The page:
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YOU KNOW THAT A POLICY is dead on arrival when the usually accommodative local chamber of commerce breaks its silence to say so. That, to me, was the big game changer last week.
The threat posed by the Cahill energy plan is so potentially damaging to this country that the Barbados Chamber of Commerce and Industry, to its credit, did not wait for its critique to wind its way through interminable meetings of the umbrella private sector organisation.
Instead, president Tracey Shuffler let it be known clearly and without equivocation where the chamber stood in a simple speech at the chamber’s final monthly luncheon before the summer break.
There may be a waste to energy solution which could suit Barbados’ needs in terms of cost, and environmental compatibility, she said, and she was confident that the same rigour with which the Town and Country Planning Office had used to review wind farming projects, for example, would be applied to the Cahill Energy waste to energy project.
Then she drove in the knife, adding that “I am presently fully assured that from the reviews we have seen, it may well be roundly rejected if some significant changes are not made”.
Noting that the environmental levy had been rubbished because it broke World Trade Organisation rules, the municipal solid waste tax had to be trashed because of its inherent inequity, and that the current tipping fee had to be modified, Shuffler characterised the current Cahill Energy proposal as overkill, saying “we need not use the proverbial sledge hammer to kill an ant”.
Shuffler said, no doubt as charitably as possible, that “one could reasonably assume that the policy or strategy surrounding waste management in Barbados and its financing for the future is either yet to be fully defined or there just continues to be challenges in its implementation”.
Not that the Government was waffling, or indecisive, or anything like that, but the country, she said, “still had some distance to go toward having a fully developed, widely shared national framework for waste management and its financing into the future”.
The main problem, she added, was that while the separation of waste and recycling had become a regular part of the landscape in many countries, it was still not a common practice in Barbados, and needed to become part of the culture both in business and at home if real progress were to be made.
The chamber president, in diplomatic terms few of us could muster with equal grace under pressure, thus clearly set her organisation apart from the failing policies of the administration on how to deal with the garbage, and let it be known that in its opinion, the whole Cahill Energy proposal must inevitably fail if the professionals just do their jobs.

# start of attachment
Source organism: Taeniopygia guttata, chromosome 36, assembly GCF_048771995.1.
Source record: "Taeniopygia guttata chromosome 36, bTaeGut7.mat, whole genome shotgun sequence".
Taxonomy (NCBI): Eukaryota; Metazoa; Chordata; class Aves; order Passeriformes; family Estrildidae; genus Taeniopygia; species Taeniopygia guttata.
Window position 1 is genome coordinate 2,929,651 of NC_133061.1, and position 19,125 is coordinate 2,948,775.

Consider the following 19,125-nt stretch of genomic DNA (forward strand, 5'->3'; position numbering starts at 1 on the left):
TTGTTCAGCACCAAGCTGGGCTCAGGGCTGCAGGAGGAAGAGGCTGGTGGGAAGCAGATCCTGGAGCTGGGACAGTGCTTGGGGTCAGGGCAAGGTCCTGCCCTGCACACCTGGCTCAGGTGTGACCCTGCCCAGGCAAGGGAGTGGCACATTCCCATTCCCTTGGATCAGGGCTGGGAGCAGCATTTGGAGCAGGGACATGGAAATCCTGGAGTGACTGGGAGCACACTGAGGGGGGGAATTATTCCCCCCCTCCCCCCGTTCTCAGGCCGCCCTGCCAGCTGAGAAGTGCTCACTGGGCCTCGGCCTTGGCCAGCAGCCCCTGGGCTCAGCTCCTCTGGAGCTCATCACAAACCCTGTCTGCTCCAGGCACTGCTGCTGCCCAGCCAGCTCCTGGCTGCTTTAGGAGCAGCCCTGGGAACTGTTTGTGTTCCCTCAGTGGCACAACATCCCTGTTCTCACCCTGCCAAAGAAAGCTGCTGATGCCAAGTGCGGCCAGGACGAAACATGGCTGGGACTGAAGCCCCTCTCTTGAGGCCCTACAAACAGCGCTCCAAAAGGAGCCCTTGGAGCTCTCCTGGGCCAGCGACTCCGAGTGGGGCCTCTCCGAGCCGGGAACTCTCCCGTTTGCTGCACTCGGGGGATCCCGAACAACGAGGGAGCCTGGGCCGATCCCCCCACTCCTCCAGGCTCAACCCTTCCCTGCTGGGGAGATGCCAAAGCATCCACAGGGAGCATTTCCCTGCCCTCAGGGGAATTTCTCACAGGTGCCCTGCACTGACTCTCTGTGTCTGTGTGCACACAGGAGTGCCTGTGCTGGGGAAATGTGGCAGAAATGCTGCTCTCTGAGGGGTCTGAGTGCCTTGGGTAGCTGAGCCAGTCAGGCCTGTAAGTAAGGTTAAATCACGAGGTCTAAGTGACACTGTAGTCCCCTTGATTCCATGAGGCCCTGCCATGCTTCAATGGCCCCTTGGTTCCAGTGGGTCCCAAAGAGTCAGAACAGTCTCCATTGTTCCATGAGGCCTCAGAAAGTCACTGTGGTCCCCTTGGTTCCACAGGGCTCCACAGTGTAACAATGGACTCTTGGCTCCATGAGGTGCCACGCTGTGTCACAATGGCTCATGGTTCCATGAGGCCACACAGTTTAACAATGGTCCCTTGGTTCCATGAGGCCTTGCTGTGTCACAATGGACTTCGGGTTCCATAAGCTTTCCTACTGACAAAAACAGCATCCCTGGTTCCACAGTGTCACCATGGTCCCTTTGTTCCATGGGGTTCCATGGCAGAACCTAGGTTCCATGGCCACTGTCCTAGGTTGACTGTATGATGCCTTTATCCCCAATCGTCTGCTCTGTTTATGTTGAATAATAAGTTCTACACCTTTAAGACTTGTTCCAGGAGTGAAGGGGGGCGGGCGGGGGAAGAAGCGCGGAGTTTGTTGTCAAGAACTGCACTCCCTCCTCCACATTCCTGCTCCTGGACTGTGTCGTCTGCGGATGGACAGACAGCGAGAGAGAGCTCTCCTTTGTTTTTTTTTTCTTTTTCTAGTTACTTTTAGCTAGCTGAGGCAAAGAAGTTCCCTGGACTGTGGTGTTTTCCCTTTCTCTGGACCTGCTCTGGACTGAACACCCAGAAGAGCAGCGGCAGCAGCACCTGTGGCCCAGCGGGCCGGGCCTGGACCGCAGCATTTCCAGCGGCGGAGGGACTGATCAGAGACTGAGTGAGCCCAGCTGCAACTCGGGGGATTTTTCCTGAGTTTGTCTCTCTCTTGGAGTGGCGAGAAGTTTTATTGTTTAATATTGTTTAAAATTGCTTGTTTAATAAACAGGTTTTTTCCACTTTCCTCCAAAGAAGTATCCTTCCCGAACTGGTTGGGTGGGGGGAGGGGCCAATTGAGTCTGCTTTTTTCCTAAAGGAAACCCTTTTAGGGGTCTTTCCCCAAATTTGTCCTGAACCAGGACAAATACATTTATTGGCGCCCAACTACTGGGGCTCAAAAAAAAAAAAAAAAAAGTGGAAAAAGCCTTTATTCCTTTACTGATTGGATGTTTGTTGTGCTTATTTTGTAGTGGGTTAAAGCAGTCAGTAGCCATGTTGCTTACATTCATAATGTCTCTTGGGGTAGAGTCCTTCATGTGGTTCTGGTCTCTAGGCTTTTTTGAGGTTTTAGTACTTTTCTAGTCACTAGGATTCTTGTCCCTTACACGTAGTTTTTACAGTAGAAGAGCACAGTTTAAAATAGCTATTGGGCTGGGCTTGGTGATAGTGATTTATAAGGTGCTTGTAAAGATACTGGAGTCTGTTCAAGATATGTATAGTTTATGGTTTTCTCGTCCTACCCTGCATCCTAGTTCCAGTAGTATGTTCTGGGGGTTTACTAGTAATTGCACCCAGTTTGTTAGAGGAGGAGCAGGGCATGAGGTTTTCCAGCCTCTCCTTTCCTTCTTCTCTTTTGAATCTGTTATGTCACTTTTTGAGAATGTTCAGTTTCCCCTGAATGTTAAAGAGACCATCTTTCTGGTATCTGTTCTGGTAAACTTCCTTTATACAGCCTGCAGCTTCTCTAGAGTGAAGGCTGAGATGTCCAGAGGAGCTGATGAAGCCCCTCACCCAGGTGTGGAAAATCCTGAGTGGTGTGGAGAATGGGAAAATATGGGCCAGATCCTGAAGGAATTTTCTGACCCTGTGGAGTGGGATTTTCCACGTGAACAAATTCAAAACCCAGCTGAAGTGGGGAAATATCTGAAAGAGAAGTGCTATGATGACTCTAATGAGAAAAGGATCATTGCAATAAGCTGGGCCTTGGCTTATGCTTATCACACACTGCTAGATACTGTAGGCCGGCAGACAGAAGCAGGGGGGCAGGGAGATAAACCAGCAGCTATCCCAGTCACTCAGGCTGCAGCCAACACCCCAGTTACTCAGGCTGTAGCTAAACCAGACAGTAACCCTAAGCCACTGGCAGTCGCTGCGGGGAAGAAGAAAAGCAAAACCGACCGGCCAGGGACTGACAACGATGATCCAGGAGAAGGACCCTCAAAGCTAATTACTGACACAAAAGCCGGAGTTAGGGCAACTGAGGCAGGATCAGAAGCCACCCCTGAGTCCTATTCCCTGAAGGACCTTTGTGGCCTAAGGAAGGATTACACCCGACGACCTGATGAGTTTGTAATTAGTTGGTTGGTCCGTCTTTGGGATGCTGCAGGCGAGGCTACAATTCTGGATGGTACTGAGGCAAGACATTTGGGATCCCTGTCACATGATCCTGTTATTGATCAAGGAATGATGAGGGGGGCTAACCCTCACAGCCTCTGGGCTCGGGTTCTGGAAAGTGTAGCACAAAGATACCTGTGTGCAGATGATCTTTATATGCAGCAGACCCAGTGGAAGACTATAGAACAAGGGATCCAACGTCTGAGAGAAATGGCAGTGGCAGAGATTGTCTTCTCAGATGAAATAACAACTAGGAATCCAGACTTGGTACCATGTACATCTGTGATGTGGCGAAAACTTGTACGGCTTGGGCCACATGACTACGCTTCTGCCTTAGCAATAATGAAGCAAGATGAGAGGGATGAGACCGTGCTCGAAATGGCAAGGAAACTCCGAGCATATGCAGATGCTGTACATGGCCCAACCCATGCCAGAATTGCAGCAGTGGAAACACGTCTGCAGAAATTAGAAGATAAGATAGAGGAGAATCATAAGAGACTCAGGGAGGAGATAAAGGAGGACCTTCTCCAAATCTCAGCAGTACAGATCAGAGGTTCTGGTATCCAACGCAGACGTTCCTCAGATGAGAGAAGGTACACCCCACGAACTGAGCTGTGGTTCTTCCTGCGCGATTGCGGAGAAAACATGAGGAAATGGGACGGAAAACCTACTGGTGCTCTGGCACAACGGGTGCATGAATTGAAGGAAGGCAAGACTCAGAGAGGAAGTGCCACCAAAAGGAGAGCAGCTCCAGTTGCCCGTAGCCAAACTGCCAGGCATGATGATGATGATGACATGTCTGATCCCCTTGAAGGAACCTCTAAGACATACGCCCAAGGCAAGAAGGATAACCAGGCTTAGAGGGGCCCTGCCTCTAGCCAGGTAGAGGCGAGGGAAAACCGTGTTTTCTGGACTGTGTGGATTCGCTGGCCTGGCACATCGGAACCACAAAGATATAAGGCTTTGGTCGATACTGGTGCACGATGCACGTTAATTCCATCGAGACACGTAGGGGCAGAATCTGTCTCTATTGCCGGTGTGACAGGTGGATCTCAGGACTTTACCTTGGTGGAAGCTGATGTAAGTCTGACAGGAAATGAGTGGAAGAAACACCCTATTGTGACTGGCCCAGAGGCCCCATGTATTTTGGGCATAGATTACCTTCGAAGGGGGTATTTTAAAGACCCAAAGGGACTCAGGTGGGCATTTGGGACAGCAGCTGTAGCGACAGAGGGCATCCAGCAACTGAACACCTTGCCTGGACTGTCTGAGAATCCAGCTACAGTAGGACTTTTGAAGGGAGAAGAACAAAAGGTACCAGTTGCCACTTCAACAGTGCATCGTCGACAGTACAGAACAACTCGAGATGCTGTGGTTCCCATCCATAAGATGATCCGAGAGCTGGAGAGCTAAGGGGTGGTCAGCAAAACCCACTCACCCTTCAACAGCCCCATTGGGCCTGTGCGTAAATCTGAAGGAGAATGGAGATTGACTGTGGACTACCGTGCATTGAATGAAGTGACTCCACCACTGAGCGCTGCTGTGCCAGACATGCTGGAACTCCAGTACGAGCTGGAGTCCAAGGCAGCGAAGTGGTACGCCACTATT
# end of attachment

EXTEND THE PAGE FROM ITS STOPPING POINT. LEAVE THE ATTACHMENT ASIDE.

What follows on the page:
It is perhaps fitting that an administration which has wasted the country’s precious time, trashed its economy and turned is national debt rating into junk should have been brought to its proverbial knees by its lack of a coherent policy on garbage.
Having allegedly signed an agreement that essentially hands over the people of Barbados’ inherent rights to having their garbage disposed of in a safe and non-health threatening manner to Cahill Energy for the next 30 years, the Dolittle administration sat back and watched as Cahill suffered an ignominous defeat at a recent “town hall” meeting.
To put it mildly, its attempts to defend the indefensible - the idea of bringing plasma gasification to solve Barbados’ waste management problem - was consigned to the rubbish heap long before that meeting, mainly through the so far unchallenged charges made by the Leader of the Opposition Mia Mottley, in her Budget reply.
To put it in pirate terms, Cahill has been made to walk the plank, and it is about to fall off the end, in terms of public credibility, if it hasn’t done so already.
Presumably unable itself to answer any of the dozens of most basic questions and concerns about the cost, environmental danger and suitability of such a plant for this country, the Dolittle administration has once more gone back to doing what it does best, which is, of course, little or nothing, to assuage the public’s concerns and overcome their reservations.
To be fair, the thesis, which I can quickly summarise, may be hard to disprove: “That the Government of Barbados has given up all of the country’s future rights to determine its waste to energy management to an unknown company, whose plan is to build a plant using highly dangerous technology that has failed in every attempt made so far to turn garbage into electricity.”
Not even the four horsemen of this particular apocalypse can be found to say anything meaningful in its defence.
The arrival of Dr Doolittle himself at the podium in defence of his administration’s garbage policy, such as it is, is still eagerly anticipated.
He will no doubt get around to it after he has changed the Constitution to turn us into a republic and to deal with the trade union movement, as per his “new wine needs new wine bottles” policy so passionately enunciated a few weeks ago.